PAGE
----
So, what do we pray for in the Fourth Petition? We pray that, as God already does, that He would continue to give us our daily bread; that He would lead us to realize this and receive all these things with thanksgiving; and, that we would be content with what we have so that we may share our blessings with others. Jesus said that His Father clothes even the lilies of the field, He gives food to the young ravens that cry, He sends rain on both the just and unjust alike. We pray in this petition that He would continue these things among us also. We ask that, as God has provided for us up to now, that He would continue to do so. We pray that He would continue to send favorable weather so that our crops can grow, good workers so that the products we need may be made and repaired, and good rulers so that we may live in peace.

We also pray in this petition that not only would God continue to provide for us and the world, but that He would lead us to realize this and receive His gifts with thanksgiving. There’s a difference between believing that everything we have comes either from hard work or chance, and believing that we have what we do because God has blessed us. Indeed, we do work hard, but it is by God’s blessing that our work is productive. St. Paul might say that we water the field, but God provides the growth. We ask in this petition that God, by His Holy Spirit through His Word, would teach us that He gives us all things out of love. All that we need is already known by God, who provides for us as a loving father would his children. We ask that we, in turn, would be like the one leper who returned to give thanks – and not like the other nine.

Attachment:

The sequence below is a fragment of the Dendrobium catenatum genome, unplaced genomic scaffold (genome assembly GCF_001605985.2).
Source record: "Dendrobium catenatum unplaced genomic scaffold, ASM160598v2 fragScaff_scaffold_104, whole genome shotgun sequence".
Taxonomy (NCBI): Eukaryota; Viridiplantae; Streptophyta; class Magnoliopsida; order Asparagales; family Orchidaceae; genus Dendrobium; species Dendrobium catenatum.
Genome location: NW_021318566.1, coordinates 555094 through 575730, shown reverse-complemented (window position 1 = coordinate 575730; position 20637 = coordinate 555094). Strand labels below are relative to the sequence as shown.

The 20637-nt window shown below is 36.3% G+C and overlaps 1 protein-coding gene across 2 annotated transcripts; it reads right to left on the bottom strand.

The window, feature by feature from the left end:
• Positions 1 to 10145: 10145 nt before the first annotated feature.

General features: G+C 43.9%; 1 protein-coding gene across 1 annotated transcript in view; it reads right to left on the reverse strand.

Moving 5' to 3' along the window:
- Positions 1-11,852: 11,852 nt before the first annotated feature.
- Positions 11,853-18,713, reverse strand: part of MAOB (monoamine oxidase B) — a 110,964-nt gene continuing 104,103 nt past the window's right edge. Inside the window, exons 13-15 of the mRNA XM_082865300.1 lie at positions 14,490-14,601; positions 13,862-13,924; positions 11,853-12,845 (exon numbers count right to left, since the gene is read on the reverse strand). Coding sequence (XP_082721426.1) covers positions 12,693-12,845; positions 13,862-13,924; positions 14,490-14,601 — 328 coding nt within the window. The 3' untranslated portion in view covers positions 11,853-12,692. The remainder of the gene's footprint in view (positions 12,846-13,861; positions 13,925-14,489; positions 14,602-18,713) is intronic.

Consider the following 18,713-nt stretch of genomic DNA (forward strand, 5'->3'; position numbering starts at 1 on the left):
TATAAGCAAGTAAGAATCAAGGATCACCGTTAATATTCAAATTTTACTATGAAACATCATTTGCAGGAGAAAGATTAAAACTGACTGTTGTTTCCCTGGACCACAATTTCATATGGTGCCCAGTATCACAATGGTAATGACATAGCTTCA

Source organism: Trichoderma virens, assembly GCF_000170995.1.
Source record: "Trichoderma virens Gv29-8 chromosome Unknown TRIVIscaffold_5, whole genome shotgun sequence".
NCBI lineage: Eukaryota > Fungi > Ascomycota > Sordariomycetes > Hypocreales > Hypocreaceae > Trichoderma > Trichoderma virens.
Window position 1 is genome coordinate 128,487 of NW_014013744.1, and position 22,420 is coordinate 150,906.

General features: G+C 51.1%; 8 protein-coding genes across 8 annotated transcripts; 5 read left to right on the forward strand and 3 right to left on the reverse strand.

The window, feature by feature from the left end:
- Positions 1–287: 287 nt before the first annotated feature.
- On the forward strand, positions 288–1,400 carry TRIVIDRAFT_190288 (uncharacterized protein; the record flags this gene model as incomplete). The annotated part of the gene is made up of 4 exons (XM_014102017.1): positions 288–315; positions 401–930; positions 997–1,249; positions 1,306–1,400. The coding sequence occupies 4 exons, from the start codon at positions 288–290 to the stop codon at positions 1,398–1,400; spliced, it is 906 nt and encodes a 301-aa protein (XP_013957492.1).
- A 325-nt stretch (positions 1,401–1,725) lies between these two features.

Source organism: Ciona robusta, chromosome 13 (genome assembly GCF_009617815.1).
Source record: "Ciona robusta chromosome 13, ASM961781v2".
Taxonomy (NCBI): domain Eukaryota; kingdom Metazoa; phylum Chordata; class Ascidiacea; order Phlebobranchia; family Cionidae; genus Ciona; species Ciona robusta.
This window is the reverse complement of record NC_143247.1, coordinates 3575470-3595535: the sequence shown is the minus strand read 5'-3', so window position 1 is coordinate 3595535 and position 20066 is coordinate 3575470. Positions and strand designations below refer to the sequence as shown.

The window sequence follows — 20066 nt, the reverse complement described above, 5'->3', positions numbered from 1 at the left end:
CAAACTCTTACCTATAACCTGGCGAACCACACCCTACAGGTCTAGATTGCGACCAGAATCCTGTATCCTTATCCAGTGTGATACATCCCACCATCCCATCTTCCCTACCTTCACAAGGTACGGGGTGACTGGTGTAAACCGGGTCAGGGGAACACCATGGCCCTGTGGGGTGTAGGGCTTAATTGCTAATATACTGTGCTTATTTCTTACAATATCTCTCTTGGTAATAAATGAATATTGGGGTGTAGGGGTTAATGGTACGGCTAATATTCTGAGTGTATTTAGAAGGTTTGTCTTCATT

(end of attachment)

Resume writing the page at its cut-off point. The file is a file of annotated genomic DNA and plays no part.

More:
Lastly, we pray in this petition that, receiving God’s gifts with thanksgiving, we would also be content with what He has given us. It is the truth that our sinful flesh always wants more. I can think at least seven Commandments that are meant to direct us away from the sinful pursuit of things we don’t truly need. St. Paul wrote to Timothy, “But if we have food and clothing, with these we will be content.”[5] If we learn to receive our bread with thanksgiving from a God who loves to provide, then we can also freely share with those who are in need. It may be that in doing so, God is using us to provide daily bread for others. We pray in this petition that we may be content with God’s gifts, and use the things He gives to provide for others in need.

In the Fourth Petition, we confess that God our heavenly Father is the maker and preserver of all things. He gives to all things their food in due season. We ask that He would continue to provide for us our daily bread, that we would receive His gifts with thanksgiving, and that we would be content with what we have so we may share with others. Next week, we’ll learn again the Fifth and Sixth Petitions: Forgive us our trespasses and lead us not into temptation.


[1] http://catechism.cph.org/en/lords-prayer.html

[2] https://www.esv.org/Psalm+104/

[3] https://www.esv.org/Psalm+145/

[4] https://www.esv.org/Matthew+6/

[5] 1 Tim. 6:8.